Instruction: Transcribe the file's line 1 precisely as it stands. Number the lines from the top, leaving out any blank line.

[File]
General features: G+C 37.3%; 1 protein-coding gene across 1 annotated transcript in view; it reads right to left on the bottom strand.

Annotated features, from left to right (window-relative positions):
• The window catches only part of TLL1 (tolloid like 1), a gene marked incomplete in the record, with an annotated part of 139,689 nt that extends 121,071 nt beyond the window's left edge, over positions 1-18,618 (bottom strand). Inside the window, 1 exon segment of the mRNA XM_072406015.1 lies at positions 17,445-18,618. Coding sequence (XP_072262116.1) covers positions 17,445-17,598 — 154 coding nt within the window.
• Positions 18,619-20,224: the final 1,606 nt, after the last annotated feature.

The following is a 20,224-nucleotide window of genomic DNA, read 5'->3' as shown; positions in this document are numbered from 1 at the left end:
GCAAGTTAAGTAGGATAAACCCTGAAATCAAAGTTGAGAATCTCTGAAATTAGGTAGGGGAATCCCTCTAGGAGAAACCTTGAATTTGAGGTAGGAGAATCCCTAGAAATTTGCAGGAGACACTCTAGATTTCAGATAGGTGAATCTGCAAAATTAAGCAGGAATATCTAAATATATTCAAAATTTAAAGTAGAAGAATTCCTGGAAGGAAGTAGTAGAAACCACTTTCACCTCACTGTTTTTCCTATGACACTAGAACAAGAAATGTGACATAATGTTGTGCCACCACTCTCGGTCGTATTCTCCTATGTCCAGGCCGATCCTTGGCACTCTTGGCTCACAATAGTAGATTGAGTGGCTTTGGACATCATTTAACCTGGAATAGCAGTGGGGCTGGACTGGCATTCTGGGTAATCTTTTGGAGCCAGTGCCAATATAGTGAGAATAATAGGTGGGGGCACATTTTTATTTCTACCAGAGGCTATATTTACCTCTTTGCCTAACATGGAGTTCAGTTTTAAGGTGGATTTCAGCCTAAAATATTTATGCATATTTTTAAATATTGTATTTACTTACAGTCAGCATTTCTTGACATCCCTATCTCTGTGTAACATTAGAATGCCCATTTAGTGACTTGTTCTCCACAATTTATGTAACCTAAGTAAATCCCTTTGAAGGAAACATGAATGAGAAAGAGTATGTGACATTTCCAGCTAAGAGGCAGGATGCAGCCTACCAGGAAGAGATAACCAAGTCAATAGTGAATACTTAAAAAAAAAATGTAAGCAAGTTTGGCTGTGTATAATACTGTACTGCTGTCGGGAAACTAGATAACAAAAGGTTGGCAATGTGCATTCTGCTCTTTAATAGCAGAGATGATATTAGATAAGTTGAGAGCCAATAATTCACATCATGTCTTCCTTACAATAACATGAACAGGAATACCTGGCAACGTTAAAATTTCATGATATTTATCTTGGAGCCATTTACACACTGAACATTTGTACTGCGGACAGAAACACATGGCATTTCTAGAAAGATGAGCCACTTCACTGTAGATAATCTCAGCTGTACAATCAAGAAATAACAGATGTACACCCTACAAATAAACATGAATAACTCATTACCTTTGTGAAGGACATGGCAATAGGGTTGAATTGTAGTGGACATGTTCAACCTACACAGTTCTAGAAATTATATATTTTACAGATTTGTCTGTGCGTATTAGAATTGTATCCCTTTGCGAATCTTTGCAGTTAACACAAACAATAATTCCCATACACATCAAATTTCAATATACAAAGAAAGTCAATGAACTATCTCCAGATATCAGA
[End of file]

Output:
General features: G+C 37.3%; 1 protein-coding gene across 1 annotated transcript in view; it reads right to left on the bottom strand.